Taylor v. RichardsonAnnotate this Case
585 S.W.2d 934 (1979)
Aubrey TAYLOR et ux., Appellants, v. Johnnie RICHARDSON, d/b/a Richardson Construction Company, Appellees.
Supreme Court of Arkansas, Division 2.
September 10, 1979.
*935 Marquis E. Jones, Jones & Tiller, Little Rock, for appellants.
Appellee built appellants a "custom" house. Appellants moved into the house on November 16, 1973. Thereafter they commenced this action for breach of contract, alleging that the appellee had refused to correct numerous defects and construction errors. They sought $6,970 damages to "correct the construction errors and defects." Subsequently, they amended their complaint seeking damages in the amount of $9,000 due to "diminution in the value of plaintiff's property." By counterclaim, appellee sought $379 from appellants. The court, sitting as a jury, found that where there are "defects in a building which can be remedied by repair or completing the omissions, the measure of damages is the cost of such repair rather than the difference between the value of the building as constructed and that contracted for." Damages of $166.98 were awarded to appellants for the omissions of certain items in the construction. This award was deemed sufficient to offset the balance found to be due on appellee's counterclaim. For reversal appellants contend that the court erred in its findings of fact and application of the law to the facts presented. The thrust of their argument is that their evidence is "overwhelming" that they are entitled to damages based upon the difference between the value of the building as constructed and the cost contracted for.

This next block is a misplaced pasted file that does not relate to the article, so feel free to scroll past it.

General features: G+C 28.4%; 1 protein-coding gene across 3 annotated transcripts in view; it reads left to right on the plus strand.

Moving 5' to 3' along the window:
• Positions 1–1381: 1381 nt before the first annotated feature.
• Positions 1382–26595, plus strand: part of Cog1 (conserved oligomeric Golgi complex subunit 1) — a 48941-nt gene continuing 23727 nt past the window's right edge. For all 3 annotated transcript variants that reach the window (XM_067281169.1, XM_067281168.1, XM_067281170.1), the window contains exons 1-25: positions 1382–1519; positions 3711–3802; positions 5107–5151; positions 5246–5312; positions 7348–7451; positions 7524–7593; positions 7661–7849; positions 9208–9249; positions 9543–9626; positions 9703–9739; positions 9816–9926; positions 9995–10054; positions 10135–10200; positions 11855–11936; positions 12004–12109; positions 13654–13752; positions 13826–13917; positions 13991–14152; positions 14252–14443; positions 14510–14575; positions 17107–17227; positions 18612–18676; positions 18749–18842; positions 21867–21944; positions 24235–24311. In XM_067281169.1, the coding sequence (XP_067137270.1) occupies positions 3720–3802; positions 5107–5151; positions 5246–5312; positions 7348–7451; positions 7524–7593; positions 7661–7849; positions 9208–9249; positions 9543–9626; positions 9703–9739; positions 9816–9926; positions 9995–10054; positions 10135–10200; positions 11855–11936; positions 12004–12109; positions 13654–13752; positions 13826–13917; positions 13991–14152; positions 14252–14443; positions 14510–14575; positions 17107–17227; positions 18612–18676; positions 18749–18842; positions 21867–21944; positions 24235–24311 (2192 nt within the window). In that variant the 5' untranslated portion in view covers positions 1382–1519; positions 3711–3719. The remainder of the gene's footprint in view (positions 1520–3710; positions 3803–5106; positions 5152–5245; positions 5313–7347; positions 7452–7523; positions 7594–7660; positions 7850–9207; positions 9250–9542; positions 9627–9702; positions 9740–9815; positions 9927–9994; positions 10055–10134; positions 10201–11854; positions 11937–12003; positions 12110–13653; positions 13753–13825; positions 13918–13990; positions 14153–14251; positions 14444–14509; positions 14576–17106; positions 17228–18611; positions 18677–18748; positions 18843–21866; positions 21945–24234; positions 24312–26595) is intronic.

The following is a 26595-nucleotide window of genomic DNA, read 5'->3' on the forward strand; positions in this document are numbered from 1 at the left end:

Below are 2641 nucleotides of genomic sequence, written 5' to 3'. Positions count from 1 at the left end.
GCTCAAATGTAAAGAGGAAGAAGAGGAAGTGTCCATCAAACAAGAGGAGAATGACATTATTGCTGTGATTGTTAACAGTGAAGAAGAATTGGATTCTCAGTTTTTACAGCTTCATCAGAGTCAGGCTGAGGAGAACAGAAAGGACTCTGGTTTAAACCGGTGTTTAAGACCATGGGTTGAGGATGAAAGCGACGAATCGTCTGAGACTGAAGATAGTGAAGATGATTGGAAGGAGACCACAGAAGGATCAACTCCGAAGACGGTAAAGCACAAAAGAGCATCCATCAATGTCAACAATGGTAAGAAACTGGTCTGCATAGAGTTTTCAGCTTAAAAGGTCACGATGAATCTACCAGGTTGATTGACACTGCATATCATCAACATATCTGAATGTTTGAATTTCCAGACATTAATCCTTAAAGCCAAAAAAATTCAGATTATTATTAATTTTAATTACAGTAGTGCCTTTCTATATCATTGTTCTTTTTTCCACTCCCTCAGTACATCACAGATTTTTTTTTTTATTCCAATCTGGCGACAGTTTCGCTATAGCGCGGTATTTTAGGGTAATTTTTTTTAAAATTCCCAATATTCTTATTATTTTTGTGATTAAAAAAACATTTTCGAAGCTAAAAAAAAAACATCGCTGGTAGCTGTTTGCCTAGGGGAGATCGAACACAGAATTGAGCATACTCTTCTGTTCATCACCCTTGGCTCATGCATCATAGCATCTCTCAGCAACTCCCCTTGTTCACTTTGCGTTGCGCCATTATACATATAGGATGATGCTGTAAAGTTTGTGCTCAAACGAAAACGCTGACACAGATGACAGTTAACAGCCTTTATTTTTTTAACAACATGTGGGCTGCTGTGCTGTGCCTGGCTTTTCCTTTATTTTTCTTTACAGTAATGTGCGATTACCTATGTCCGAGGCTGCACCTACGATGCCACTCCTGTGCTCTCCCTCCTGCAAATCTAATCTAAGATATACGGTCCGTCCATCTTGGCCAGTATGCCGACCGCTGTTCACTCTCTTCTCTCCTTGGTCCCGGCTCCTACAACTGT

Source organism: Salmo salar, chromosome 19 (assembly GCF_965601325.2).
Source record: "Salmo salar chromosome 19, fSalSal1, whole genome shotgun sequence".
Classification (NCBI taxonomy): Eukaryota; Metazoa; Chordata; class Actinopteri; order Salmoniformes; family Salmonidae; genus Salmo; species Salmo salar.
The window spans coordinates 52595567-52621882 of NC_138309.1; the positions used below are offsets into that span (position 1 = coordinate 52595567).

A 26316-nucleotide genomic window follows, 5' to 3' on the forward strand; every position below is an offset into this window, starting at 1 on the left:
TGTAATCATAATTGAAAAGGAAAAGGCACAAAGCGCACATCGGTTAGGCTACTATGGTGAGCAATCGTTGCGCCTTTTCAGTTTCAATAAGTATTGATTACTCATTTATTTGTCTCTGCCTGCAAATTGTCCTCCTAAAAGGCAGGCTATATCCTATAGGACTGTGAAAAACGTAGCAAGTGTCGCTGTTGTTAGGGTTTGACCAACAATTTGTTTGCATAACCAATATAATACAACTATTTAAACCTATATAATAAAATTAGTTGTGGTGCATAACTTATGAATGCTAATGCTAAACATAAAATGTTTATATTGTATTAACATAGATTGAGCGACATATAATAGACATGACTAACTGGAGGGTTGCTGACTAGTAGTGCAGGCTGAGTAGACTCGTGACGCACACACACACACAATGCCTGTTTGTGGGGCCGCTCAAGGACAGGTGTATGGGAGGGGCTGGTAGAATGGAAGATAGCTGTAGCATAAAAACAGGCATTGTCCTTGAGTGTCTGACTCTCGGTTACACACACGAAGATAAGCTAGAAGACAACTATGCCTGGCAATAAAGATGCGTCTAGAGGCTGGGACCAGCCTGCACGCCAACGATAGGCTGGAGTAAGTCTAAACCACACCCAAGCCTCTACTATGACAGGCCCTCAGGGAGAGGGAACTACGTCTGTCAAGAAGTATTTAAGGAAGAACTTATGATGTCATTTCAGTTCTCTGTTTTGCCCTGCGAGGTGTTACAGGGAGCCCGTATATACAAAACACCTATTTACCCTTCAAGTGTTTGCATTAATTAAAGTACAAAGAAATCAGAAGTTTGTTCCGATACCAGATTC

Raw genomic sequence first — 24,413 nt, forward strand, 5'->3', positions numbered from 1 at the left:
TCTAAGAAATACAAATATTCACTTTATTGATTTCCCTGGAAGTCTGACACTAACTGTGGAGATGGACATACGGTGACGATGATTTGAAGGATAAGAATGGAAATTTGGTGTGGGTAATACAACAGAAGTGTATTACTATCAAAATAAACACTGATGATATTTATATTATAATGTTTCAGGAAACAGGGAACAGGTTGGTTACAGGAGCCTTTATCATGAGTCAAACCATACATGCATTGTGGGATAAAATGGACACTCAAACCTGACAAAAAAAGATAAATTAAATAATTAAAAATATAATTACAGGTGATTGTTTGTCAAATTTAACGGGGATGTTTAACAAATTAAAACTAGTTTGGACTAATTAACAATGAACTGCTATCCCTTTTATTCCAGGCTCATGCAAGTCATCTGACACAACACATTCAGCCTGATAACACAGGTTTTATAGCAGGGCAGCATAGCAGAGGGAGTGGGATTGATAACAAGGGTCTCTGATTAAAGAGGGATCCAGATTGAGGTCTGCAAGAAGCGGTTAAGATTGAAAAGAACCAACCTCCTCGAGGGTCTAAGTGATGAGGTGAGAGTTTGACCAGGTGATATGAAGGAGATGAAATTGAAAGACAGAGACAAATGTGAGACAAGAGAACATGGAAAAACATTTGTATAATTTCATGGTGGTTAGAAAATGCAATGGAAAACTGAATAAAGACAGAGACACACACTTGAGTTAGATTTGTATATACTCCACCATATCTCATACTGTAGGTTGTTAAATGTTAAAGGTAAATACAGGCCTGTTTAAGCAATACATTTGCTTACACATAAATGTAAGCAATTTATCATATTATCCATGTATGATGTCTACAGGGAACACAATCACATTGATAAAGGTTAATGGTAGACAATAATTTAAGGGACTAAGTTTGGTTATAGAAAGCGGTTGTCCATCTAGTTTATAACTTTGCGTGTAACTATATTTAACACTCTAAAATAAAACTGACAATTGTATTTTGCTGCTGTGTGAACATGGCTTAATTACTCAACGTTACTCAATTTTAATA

We deem it appropriate at this time to call attention to the fact that Arkansas Rules of Civil Procedure, Rule 52, effective July 1, 1979, has altered the standard of review on appeal as to cases tried by a circuit judge, sitting as a jury. That rule provides: "Findings of fact shall not be set aside unless clearly erroneous (clearly against the preponderance of the evidence), and due regard shall be given to the opportunity of the trial court to judge the credibility of the witnesses." In other words, on appellate review the substantial evidence test will not be applicable to cases tried on or after July 1, 1979.